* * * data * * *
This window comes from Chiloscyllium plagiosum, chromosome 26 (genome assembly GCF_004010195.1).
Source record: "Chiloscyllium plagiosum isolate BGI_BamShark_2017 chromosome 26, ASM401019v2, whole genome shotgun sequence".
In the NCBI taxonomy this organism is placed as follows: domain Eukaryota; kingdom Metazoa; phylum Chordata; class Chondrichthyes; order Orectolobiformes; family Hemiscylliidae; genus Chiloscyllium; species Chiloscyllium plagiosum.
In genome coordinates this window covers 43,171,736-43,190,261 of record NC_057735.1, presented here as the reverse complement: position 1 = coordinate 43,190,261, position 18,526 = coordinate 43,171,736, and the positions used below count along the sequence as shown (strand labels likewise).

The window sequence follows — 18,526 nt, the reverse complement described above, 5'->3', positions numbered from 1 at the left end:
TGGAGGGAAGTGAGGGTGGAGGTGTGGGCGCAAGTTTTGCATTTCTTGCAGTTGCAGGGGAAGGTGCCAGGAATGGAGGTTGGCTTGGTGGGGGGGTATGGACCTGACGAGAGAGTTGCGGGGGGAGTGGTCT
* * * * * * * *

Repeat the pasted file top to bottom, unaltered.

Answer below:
This window comes from Chiloscyllium plagiosum, chromosome 26 (genome assembly GCF_004010195.1).
Source record: "Chiloscyllium plagiosum isolate BGI_BamShark_2017 chromosome 26, ASM401019v2, whole genome shotgun sequence".
In the NCBI taxonomy this organism is placed as follows: domain Eukaryota; kingdom Metazoa; phylum Chordata; class Chondrichthyes; order Orectolobiformes; family Hemiscylliidae; genus Chiloscyllium; species Chiloscyllium plagiosum.
In genome coordinates this window covers 43,171,736-43,190,261 of record NC_057735.1, presented here as the reverse complement: position 1 = coordinate 43,190,261, position 18,526 = coordinate 43,171,736, and the positions used below count along the sequence as shown (strand labels likewise).

The window sequence follows — 18,526 nt, the reverse complement described above, 5'->3', positions numbered from 1 at the left end:
TGGAGGGAAGTGAGGGTGGAGGTGTGGGCGCAAGTTTTGCATTTCTTGCAGTTGCAGGGGAAGGTGCCAGGAATGGAGGTTGGCTTGGTGGGGGGGTATGGACCTGACGAGAGAGTTGCGGGGGGAGTGGTCT